This formula, as related to the wavelength of the water you are passing thru and your bow wave, will determine the maximum speed you can attain with a particular displacement hull design in a particular situation. A planing hull is a different ball game, and you can overcome the hull length at the water line max speed if you can get your yak on a plane (lotsa luck!). Now, there are several variations on this formula (and others) that sailboat sailors (mainly) have debated ad nauseam. Here is a link to some of this discussion, but I will leave this to the more mathematically inclined to figure out.
Well, the trouble with the hull-speed calculations and Hobie sailboats (and to a degree kayaks) is that the hullspeed only applies to full-displacement hulls. A Hobie 16's hull speed in displacement mode is a paltry 5.36 kts - ask anyone if the 16 can't go faster than this, even in light winds. Even the kayaks are not full-displacement by any means.
Hull speed is gravity-driven; the resistance from this has to do with the height of the bow wave, which depends on the weight (displacement) of the craft. While a kayak with an average paddler and full of gear might seem heavy at 250lbs, or a Hobie 16 at minium boat and crew weight at nearly 600 lbs, a 22-foot monohull could have 600lbs in ballast alone, plus another 800lbs of boat, plus 500 in crew weight, plus several hunderd pounds of gear, water, and fuel - the displacement of these are massive for their length and power and most ballasted monohulls are indeed limited by hull speed (exceptions being purpose-built ultralight ballasted racing monos like the Melges 24 which can plane and thus are not limited by hull speed) (completely off subject, this is a good part of why "monohulls point higher into the wind" - it is not some magical property of the single hull, it is just that they won't gain any more speed even with the additional power of heading off).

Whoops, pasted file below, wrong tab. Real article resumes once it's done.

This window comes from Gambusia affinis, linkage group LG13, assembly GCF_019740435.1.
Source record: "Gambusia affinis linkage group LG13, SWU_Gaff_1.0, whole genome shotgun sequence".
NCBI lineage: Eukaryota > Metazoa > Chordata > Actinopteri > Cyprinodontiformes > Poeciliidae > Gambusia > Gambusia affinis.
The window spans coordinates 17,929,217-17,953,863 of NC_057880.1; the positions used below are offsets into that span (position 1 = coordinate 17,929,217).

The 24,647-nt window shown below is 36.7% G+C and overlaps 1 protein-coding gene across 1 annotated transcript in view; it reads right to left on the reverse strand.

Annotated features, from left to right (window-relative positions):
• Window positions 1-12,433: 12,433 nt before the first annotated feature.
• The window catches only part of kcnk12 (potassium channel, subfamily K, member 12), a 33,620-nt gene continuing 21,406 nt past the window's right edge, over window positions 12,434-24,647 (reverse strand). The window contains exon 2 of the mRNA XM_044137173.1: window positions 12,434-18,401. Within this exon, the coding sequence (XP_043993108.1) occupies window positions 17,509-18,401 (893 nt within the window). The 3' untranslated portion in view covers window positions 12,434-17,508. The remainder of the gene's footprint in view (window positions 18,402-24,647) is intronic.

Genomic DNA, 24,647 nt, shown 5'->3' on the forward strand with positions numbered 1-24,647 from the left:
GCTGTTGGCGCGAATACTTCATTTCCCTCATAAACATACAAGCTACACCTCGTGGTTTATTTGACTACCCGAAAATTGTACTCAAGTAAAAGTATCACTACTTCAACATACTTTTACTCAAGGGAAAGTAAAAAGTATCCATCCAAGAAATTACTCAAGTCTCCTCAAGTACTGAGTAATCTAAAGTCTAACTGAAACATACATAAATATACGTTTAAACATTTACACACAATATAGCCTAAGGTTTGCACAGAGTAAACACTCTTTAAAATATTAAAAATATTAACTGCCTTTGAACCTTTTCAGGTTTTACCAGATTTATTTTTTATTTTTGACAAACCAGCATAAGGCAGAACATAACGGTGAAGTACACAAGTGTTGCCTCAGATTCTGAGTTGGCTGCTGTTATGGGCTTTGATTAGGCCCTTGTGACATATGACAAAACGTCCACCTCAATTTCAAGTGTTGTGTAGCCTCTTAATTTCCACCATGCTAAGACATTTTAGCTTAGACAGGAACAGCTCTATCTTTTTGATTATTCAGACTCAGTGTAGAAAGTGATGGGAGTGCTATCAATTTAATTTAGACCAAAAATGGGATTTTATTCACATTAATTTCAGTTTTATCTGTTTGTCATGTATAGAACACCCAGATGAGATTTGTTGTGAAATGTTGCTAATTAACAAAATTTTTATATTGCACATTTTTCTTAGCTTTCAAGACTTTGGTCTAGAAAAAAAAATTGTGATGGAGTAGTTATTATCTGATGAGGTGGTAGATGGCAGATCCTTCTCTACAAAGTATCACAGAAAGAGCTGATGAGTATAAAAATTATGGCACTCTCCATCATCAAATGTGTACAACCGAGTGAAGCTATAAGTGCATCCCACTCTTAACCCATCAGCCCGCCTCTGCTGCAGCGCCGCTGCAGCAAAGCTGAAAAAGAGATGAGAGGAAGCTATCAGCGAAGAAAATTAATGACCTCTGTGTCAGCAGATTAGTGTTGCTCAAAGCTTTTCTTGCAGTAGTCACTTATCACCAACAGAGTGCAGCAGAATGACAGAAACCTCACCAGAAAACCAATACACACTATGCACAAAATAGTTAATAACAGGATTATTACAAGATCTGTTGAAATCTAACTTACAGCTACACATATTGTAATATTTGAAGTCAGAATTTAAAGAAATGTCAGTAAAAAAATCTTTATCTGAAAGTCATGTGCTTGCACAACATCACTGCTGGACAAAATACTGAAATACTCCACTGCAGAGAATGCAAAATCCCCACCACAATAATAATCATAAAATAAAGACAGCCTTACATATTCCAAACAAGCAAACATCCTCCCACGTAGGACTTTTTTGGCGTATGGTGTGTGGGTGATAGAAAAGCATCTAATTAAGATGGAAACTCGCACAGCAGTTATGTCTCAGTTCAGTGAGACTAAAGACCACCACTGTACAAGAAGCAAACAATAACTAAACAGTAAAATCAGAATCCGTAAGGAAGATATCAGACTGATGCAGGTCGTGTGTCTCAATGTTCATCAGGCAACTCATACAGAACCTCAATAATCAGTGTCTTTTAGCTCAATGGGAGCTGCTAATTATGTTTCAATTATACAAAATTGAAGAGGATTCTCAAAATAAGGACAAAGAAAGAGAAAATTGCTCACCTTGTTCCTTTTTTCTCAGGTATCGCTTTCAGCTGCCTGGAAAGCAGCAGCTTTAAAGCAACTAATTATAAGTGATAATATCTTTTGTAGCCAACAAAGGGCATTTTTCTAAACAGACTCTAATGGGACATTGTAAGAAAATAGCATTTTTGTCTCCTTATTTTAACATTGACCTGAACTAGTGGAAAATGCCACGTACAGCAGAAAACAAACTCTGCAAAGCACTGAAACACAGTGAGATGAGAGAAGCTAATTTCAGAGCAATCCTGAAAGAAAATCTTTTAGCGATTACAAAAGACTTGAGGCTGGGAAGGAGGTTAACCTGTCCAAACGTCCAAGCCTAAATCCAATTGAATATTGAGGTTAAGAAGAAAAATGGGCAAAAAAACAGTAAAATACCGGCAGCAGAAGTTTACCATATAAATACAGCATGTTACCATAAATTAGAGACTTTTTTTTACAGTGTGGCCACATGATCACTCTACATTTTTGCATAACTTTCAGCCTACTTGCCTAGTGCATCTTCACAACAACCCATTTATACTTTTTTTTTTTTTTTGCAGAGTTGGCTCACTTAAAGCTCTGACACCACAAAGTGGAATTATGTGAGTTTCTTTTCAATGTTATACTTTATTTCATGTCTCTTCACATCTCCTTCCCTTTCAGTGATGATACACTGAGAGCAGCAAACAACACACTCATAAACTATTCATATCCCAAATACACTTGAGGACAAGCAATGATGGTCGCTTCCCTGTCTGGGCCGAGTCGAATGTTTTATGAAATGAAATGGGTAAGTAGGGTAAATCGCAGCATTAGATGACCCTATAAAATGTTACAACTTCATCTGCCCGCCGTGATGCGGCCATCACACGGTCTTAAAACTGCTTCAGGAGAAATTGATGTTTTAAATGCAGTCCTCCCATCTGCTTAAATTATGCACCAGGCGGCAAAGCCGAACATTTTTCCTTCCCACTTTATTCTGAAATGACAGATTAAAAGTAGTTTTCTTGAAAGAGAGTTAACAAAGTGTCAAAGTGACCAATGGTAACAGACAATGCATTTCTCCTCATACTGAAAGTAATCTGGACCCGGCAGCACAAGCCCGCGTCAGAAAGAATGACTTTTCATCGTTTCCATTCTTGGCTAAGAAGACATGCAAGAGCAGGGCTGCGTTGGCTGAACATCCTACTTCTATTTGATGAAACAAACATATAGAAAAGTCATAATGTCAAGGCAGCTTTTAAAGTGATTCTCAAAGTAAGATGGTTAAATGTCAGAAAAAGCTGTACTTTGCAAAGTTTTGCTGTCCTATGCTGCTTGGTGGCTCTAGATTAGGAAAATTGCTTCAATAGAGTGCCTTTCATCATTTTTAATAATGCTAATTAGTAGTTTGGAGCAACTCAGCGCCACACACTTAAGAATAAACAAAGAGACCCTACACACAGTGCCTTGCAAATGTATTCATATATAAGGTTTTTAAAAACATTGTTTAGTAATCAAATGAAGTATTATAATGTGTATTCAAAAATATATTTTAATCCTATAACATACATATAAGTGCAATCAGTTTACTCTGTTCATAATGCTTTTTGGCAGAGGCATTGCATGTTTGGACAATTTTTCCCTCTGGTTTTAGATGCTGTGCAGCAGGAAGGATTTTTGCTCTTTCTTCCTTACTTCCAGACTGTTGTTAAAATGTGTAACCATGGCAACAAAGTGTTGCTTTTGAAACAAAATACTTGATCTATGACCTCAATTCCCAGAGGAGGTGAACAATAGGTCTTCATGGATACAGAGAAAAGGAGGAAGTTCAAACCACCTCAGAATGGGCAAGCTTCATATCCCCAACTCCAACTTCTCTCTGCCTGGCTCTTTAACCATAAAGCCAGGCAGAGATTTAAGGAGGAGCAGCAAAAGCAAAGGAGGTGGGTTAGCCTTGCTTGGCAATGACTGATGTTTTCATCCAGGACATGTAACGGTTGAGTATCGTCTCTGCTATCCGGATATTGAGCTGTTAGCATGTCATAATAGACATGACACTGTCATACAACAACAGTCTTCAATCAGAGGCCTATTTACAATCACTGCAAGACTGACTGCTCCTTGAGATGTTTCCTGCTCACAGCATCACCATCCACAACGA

Most small, light, long craft (Hobies) are far more limited by drag. With the cats, upwind can lift a hull to reduce the drag from the water; however, the wind also creates drag on the boat. Downwind, the wind drag no longer hurts speed (coming at 90-degrees to the direction of travel or behind the boat), but both hulls are now in the water, creating more drag there (unless you are doing "The Wild Thing" on a spinnaker boat (Tiger) or very light boat (A-Cat) and flying a hull downwind for less drag.
Paddle/pedal yaks have minimum effect from wind drag without a large sail above them. While I have no personal experience with it, I'm betting that the speeds of all of these boats are fairly close. My guess is that the longer boats track better (giving better power) and the shorter boats have a bit less wetted area; in the end, the longer boats are a bit faster because of a little more power, and at similar displacement but longer length, they provide a more hydrodynamic shape.
Wow, that was a lot longer than I thought. Hope it was on-topic enough!
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